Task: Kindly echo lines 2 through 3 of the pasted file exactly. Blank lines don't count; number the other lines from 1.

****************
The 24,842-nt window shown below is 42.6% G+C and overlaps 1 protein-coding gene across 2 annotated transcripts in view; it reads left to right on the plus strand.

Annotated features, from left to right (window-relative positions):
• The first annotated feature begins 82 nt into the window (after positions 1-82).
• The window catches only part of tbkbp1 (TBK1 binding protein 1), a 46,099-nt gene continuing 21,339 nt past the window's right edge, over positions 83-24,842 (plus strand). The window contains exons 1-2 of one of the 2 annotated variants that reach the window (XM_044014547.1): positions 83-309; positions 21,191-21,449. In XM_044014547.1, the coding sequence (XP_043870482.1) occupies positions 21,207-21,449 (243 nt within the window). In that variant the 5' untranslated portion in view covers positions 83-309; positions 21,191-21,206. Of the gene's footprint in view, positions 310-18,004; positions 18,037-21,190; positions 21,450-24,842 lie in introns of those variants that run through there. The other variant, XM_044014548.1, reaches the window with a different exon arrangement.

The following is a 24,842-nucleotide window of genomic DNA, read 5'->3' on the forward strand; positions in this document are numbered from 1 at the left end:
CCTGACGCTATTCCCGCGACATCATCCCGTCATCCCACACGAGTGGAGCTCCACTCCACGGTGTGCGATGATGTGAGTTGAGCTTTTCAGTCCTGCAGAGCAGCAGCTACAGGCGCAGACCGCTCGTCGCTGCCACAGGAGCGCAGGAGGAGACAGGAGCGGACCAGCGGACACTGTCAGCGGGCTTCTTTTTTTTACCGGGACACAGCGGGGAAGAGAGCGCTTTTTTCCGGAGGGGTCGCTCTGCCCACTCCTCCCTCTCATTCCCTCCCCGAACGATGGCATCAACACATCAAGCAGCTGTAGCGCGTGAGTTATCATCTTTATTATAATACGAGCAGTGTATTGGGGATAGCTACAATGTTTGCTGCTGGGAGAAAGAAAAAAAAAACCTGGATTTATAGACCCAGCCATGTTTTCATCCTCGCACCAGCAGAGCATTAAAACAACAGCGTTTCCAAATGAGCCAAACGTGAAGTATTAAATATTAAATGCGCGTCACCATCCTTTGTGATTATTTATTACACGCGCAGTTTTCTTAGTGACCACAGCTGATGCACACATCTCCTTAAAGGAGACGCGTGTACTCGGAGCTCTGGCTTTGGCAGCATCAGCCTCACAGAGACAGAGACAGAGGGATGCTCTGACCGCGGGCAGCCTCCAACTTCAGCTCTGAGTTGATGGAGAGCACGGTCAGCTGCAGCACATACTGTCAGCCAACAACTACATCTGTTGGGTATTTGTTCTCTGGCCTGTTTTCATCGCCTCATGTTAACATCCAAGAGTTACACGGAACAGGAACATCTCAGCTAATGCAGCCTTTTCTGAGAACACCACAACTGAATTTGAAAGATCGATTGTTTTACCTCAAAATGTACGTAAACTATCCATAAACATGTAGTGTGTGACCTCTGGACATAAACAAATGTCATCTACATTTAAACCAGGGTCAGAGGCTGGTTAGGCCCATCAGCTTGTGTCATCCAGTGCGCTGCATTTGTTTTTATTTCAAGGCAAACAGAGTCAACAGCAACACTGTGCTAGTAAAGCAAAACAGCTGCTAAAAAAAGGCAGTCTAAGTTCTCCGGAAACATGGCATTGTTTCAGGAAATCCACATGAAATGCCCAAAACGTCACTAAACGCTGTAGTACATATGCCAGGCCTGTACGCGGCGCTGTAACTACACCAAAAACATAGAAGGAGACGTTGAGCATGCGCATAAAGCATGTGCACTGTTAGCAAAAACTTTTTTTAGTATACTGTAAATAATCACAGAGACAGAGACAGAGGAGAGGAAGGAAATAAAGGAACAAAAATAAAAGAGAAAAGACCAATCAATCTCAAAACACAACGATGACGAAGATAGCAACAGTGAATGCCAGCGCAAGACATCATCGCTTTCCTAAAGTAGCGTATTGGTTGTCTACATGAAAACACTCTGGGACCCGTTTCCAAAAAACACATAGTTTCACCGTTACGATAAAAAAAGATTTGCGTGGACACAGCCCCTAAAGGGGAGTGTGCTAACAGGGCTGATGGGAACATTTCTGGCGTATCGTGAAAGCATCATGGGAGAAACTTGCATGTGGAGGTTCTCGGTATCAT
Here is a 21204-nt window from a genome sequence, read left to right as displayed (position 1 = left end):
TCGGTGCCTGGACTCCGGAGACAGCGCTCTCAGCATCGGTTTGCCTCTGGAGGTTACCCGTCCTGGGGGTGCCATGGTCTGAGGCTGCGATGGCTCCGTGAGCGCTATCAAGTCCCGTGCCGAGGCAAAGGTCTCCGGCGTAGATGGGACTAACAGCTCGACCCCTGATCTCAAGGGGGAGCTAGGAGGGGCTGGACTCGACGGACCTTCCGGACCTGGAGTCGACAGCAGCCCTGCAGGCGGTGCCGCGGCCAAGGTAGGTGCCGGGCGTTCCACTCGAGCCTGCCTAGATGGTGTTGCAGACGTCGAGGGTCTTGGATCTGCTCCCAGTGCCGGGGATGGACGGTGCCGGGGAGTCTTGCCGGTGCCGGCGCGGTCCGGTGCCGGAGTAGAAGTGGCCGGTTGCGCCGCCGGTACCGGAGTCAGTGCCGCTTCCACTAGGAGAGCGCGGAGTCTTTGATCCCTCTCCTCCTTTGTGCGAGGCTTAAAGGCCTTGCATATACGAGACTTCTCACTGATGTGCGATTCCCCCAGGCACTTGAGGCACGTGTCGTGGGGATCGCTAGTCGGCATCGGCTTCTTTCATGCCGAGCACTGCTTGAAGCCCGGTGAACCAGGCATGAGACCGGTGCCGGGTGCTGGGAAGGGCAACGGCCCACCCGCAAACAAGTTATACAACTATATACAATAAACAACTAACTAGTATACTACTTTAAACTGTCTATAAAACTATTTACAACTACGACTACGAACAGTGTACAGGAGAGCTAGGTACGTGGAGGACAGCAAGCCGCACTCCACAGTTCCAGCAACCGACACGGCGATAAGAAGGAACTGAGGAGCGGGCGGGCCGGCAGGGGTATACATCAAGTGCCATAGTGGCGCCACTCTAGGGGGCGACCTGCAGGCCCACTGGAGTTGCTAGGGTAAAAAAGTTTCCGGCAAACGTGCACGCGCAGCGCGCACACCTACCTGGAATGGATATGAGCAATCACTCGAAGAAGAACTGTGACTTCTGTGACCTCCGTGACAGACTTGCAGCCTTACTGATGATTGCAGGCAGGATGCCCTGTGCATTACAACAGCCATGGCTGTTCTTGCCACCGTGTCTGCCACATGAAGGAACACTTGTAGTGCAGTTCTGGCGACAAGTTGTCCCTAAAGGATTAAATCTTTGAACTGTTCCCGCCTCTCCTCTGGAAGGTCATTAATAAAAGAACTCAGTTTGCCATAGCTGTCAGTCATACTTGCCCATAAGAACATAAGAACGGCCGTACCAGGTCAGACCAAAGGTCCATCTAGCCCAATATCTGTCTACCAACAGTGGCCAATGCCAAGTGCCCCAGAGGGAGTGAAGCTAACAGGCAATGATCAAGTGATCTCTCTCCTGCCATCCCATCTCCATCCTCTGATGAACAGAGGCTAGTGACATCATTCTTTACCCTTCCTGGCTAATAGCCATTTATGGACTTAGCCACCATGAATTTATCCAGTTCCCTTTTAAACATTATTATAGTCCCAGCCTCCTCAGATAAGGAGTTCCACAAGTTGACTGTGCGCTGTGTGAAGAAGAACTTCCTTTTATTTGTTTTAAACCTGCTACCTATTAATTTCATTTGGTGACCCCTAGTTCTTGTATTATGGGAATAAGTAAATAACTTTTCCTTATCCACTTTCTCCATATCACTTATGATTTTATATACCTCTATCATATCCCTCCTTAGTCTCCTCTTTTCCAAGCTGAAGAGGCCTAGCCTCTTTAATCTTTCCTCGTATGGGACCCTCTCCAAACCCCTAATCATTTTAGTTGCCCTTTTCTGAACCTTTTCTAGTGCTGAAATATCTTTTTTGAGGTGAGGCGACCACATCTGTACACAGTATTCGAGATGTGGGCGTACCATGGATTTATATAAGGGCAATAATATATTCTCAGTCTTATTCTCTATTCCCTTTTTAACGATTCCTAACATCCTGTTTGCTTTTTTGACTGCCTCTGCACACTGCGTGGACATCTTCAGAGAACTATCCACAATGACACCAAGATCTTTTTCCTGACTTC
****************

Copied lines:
Annotated features, from left to right (window-relative positions):
• The first annotated feature begins 82 nt into the window (after positions 1-82).